The relations between Russia and Turkey have intensified recently. First and foremost, it goes about Turkey's decision to refuse from the Russian natural gas. Turkey was striving for a price reduction on gas since the beginning of 2010. However, Turkey's BOTAS Corporation has never managed to obtain the desired 20-percent discount from Russia's Gazprom.
However, we have to say that Turkey only refused from a part of Russian gas deliveries - six billion cubic meters a year. Therefore, the country will lose only 15 percent of natural gas shipments from Russia. Secondly, Turkey will have to sign a new contract during the upcoming several months. It is not about the fact that the refusal affected the residents of Turkey's largest city - Istanbul. There is simply no alternative to the Russian gas.
Even if Erdogan had managed to deprive Cyprus and Israel of gas fields in the Eastern Mediterranean, it would not have changed anything for Turkey. It would take the country more than just one year to launch the industrial production of gas in the region. Turkey would at first need to make multi-million-dollar investments and create the necessary infrastructure.
Turkey's Minister for Energy Taner Yildiz stated that Russia remained the most important country for the Turkish import of natural gas. The country imports a much as 30 billion cubic meters of gas from Russia every year. The cooperation with Russia is strategically important for Turkey, and it could not change because of several contracts, the official added.
It seems that Russia will suffer no losses in the scandal. As for Turkey's attempts to receive a 20-percent discount for the Russian gas, one should bear in mind the fact that the country does not mind making profit from reselling the Russian fuel. Since the fuel is more expensive than was originally expected, Turkey loses such an opportunity. Mr. Taner Yildiz has recently made a strange statement at this point. "We consume nearly 37 billion cubic meters of natural gas a year, but Turkey is capable of importing up to 45 billion cubic meters," the minister said.
World prices on natural gas have grown during the recent couple of years. The price growth has affected the economies of those countries that consume the natural gas. As soon as Turkey partially refused from the Russian gas, the prices on the fuel have increased for consumers immediately. The maximum increase made up 14.3 percent.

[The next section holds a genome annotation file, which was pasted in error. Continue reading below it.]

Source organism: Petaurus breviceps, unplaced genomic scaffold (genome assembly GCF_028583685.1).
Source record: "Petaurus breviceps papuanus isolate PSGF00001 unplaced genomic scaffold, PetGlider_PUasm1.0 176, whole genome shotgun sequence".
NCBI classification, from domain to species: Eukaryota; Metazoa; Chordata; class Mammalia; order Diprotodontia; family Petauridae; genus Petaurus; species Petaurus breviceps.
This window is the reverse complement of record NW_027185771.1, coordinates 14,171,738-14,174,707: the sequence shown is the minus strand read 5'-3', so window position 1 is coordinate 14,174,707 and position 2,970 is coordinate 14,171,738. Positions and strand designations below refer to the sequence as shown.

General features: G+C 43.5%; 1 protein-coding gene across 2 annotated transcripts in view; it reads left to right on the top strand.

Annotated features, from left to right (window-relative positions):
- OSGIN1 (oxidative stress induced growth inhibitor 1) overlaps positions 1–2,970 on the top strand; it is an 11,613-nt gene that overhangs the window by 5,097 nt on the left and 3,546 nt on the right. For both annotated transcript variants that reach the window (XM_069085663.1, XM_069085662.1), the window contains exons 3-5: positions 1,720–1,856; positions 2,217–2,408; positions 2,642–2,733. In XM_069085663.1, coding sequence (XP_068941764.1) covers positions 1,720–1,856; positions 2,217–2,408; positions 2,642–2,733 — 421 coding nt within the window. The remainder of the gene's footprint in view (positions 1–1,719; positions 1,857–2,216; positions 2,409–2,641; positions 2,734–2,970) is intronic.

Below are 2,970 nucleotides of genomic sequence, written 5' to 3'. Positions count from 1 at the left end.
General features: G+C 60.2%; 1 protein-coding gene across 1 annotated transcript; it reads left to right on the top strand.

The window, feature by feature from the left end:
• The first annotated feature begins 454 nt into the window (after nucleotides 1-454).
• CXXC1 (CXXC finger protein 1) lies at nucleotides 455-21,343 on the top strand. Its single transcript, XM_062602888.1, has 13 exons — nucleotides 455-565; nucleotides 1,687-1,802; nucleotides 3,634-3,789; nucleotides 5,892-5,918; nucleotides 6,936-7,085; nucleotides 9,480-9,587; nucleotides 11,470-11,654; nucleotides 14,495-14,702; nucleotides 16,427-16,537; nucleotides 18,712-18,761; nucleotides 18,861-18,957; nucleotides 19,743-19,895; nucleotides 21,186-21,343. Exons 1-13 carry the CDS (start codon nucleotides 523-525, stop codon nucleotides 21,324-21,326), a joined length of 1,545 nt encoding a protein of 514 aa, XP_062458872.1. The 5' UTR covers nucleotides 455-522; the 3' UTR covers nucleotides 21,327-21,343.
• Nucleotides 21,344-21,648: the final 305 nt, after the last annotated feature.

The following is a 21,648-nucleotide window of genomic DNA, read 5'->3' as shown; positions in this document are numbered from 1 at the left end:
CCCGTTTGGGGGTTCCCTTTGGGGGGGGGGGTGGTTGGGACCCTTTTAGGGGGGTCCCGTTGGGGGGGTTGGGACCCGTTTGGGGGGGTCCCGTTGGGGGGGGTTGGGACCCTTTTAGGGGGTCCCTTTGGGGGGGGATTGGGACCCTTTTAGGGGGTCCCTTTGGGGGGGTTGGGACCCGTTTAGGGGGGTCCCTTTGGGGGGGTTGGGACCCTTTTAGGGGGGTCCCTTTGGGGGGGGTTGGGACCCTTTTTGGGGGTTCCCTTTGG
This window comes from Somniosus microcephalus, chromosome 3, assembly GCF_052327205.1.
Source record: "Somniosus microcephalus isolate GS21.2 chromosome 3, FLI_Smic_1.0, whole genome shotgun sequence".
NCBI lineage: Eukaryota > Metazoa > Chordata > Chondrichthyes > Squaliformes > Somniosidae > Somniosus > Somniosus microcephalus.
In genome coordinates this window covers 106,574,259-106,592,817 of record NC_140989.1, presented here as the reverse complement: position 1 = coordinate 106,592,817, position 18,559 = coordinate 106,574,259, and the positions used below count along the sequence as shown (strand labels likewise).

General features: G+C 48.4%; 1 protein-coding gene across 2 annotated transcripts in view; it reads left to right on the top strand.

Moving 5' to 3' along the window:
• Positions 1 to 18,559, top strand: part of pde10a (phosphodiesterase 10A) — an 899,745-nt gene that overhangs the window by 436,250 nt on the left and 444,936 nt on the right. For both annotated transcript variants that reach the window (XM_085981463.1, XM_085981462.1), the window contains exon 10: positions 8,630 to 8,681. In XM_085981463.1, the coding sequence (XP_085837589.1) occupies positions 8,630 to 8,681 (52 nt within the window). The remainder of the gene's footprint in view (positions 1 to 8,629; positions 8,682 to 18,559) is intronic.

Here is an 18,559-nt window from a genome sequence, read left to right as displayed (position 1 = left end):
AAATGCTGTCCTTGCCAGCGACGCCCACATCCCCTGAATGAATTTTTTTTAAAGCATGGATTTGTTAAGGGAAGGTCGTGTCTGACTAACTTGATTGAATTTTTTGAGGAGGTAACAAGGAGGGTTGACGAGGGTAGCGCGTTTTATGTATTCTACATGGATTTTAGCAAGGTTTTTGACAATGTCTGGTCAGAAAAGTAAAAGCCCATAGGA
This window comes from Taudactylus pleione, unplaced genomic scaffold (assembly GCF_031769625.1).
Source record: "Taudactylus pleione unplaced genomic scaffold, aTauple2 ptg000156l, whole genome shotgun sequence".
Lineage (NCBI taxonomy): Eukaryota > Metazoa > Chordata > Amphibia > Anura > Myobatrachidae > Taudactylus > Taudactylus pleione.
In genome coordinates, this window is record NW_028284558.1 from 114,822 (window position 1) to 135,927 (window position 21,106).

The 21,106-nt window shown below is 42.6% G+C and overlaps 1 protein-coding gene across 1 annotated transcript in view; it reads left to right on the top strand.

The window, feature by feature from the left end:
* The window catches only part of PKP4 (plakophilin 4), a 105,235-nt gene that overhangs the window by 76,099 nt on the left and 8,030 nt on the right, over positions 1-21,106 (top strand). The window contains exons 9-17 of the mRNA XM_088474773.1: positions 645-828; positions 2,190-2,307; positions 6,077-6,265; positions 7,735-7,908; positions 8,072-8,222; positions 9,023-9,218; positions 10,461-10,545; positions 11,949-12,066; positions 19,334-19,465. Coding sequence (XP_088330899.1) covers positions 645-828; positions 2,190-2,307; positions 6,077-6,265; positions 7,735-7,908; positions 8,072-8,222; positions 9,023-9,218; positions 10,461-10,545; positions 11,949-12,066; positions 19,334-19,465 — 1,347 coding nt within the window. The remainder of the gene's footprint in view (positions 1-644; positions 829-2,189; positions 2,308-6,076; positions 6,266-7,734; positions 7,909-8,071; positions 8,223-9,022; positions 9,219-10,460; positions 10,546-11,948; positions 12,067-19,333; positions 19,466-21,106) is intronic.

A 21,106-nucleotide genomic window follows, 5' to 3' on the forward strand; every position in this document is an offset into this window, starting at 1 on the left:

Secondly, Turkey has refused from the Russian gas, which the country received on the so-called western route - the gas pipeline along Ukraine, Romania and Bulgaria.
One shall assume that Turkey's behavior is connected with Ukraine's persistent attempts to win a discount for the gas prices. If someone wants to buy something at a discounted price, others want to do the same.
Thirdly, Ankara's behavior is connected with the attempts of the European Union to weaken its dependence on Russian energy carriers.
The Western media paid attention to Russia's reaction in the talks between the EU on one side and Turkey and Azerbaijan on the other side. The talks were about the construction of Nabucco, a competitor to South Stream. Turkey's Botas pipeline company set out a wish to participate in the project.
Turkey has joined the choir of European companies who want Gazprom to cut its prices on natural gas, Reuters said. This has put more pressure on the price model, which lays the foundation of Russia's gas export.
In addition, Gazprom has to deal with similar pressure on the part of Germany's E. ON, and some other European clients. All of them want discounts from the Russian gas giant.
It is not hard to understand the concerns of Turkish and Western business partners. Cheap fuel has always been one of the basic conditions for the prosperity of Western economies. The current situation is different, though. However, the West has always glorified the market freedom and everything else that is related to it. Why does Russia have to refuse from its own profit if gas prices have grown? Would Germany sell Mercedes cars at half-price?
Moreover, the searches in European offices of Gazprom, which took place last week, were supposed to show Russia that the West was not happy with Russia's stubbornness.
A new gas war may again cause damage to Western consumers. According to Reuters, European politicians see Gazprom as the Kremlin's trump card in its foreign policy. The above-mentioned raids were a part of the efforts taken by the European authorities to reduce Europe's dependence on the Russian gas, the agency said.
Many Western experts say that the launch of the Nord Stream project will only strengthen Russia's influence on Europe. The launch of South Stream will only mean that Moscow will connect the Russian gas system to European pipelines bypassing such transit countries as Ukraine and Belarus.
Therefore, the West will lose serious levels of influence, so it is trying to do everything possible not to let it happen. However, Turkey will not become a puppet in the game against Russia. Turkey has its own interests that differ from those of the West.
Turkish President Recep Erdogan should have thought twice before saying that Turkey was not recognising Crimea as Russian territory. He should not have said that